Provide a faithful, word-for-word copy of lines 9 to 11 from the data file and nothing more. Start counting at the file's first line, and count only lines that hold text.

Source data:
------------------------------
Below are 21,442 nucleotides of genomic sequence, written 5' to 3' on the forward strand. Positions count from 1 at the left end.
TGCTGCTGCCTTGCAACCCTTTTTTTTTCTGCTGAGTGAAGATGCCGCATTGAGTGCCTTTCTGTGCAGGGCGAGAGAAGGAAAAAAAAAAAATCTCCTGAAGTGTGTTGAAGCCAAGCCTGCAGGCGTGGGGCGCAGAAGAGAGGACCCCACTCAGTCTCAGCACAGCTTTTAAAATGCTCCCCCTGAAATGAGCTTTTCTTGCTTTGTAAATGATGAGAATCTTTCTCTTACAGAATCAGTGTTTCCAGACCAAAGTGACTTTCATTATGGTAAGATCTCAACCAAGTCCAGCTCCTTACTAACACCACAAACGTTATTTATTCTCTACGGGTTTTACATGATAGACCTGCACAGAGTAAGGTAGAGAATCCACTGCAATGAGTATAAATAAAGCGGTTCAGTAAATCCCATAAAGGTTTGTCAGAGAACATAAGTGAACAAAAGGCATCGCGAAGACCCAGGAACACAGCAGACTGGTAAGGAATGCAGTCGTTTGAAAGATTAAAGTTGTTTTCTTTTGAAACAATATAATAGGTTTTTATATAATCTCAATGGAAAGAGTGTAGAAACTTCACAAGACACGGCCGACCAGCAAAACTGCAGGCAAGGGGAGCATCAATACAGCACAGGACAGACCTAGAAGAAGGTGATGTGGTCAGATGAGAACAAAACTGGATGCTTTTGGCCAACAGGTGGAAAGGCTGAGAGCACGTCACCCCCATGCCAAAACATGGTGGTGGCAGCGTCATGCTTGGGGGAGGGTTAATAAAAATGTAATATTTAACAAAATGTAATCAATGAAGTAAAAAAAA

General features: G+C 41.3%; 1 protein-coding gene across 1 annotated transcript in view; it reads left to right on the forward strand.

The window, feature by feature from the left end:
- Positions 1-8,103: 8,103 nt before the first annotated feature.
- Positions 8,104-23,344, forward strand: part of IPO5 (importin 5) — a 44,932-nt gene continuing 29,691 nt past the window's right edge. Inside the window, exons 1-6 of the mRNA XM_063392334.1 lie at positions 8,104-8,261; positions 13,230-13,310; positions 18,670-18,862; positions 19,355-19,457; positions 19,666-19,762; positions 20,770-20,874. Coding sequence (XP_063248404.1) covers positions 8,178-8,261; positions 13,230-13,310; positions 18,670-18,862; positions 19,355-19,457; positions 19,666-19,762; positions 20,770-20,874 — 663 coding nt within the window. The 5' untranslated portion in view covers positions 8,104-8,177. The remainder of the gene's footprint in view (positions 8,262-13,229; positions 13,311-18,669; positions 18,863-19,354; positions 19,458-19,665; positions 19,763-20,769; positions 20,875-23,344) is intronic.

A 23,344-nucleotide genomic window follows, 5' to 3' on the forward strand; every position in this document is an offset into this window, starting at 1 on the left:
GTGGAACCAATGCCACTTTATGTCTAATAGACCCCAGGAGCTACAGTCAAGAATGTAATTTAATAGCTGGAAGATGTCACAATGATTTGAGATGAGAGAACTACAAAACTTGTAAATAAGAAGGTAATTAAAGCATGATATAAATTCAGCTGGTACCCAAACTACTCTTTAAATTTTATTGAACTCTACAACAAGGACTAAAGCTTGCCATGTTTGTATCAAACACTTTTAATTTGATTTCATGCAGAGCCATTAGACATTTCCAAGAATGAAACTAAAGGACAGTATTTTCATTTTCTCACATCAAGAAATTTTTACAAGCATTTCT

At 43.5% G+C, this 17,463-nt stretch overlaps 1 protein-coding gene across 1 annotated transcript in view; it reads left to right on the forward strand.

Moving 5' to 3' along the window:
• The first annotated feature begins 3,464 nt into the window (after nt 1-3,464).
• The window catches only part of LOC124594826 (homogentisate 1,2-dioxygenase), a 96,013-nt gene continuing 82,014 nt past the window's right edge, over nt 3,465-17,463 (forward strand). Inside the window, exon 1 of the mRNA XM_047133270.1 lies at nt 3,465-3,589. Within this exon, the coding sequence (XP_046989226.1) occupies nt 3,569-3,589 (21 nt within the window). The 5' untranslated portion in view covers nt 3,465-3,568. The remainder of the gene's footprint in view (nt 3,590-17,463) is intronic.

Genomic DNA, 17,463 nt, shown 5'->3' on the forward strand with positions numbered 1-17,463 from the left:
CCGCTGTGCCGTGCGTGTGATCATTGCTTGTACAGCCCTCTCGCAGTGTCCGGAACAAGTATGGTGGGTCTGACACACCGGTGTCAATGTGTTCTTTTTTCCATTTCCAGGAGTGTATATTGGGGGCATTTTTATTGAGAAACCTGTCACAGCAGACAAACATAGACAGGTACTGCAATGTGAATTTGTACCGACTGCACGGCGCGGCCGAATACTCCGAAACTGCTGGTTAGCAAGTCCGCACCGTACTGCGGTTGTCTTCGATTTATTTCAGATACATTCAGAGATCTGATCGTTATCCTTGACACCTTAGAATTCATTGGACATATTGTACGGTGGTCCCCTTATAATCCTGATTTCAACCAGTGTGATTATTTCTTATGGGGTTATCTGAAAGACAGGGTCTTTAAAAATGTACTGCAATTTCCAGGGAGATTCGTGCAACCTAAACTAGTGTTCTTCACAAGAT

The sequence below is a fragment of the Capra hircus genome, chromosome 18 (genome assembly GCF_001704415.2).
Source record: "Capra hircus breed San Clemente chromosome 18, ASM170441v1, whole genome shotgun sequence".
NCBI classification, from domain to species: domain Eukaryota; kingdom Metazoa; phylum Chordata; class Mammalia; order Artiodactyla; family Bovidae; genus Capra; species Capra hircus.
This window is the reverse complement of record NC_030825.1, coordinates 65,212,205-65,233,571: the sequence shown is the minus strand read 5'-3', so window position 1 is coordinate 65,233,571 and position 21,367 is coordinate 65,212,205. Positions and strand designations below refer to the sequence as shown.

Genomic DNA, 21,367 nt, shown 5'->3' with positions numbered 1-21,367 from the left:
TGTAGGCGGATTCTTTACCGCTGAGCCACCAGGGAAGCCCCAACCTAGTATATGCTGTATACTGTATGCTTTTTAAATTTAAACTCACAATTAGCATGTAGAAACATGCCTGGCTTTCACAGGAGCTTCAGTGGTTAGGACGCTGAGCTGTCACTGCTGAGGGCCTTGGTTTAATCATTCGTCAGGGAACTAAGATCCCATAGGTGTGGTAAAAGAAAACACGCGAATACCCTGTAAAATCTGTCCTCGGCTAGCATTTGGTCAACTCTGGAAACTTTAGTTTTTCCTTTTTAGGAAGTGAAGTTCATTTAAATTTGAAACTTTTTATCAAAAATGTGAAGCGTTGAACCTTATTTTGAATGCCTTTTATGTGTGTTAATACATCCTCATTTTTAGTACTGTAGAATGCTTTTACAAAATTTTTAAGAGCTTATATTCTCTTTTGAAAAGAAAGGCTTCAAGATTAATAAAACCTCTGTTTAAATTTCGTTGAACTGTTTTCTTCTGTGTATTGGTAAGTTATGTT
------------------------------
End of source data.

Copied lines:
At 43.5% G+C, this 17,463-nt stretch overlaps 1 protein-coding gene across 1 annotated transcript in view; it reads left to right on the forward strand.

Moving 5' to 3' along the window:
• The first annotated feature begins 3,464 nt into the window (after nt 1-3,464).